Allstate will continue using drones in parts of Georgia and South Carolina to assess Hurricane Matthew-related roof and home damage claims.
The drones will be used in Savannah, Ga., and several South Carolina regions, both of which faced flood and wind damage relating to Matthew. Hurricane Matthew plowed through coastal Florida, Georgia, South Carolina, North Carolina and Virginia from Oct. 5-9. Early estimates from catastrophe modelers such as Karen Clark & Co. place insured losses at close to $7 billion.
Allstate noted it previously tested drone usage in Texas after a hailstorm to measure how useful drones could be as a tool in the claims adjusting process. With the Federal Aviation Administration having updated commercial drone usage rules, Allstate said it sees the devices as a way to help evaluate wide-spread damage or areas that are hard to reach after a major storm.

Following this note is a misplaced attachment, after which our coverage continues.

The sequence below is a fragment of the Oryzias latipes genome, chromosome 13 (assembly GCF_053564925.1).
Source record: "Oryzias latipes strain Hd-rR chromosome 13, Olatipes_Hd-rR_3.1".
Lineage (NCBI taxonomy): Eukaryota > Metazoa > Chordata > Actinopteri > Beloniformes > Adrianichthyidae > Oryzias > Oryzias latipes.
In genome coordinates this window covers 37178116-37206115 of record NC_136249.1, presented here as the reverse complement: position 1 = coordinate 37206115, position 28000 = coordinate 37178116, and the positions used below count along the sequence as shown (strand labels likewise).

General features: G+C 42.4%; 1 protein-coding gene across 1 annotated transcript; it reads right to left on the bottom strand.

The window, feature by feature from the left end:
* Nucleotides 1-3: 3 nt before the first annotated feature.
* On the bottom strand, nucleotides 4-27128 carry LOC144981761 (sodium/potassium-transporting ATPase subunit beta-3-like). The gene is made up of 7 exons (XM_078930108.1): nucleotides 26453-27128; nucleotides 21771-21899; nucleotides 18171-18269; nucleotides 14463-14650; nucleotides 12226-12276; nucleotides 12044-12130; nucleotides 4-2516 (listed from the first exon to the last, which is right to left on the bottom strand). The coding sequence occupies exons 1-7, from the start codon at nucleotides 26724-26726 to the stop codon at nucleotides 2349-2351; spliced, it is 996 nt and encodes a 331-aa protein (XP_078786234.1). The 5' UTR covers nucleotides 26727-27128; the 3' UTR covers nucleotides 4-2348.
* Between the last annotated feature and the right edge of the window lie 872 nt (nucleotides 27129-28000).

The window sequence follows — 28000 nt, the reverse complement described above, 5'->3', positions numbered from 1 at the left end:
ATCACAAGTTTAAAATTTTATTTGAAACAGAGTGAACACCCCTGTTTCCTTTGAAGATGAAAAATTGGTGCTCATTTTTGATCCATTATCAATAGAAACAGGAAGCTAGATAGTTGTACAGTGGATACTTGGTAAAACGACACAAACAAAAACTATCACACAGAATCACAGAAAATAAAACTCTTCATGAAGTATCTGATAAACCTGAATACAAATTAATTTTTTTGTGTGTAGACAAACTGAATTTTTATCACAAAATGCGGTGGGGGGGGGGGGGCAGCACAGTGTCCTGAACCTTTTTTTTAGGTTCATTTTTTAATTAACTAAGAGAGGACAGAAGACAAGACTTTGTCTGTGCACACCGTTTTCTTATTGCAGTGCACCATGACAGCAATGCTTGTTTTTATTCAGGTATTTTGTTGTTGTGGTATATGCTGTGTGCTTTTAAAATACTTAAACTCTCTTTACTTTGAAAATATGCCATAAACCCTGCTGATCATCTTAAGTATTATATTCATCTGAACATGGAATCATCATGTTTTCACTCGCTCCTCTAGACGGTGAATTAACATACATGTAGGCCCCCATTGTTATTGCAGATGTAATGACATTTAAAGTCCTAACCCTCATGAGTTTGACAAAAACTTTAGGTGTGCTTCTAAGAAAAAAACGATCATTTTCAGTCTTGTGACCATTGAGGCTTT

Allstate pitches their use as a way to capture up to 4K-resolution images, which would allow an adjuster to look at a simple photograph and then zoom in for extreme detail, even on an individual shingle.
Last December, Allstate said it would team with EagleView Technologies, an aerial imaging and data analytics technology company, to test drone flights that could handle the claims process in new ways. Allstate is also now a member of the Property Drone Consortium, which has had FAA approval to continue research on the use of drones to handle quick assessments of roof damage and other exterior property.
Allstate has focused on pursuing research and development of how to use commercial drones in assessing damages and claims after disasters since 2014. It is part of a growing list of companies pursuing pilot programs or actual use of commercial drones for claims and underwriting processes, including Erie Insurance, AIG, USAA, State Farm and AIG.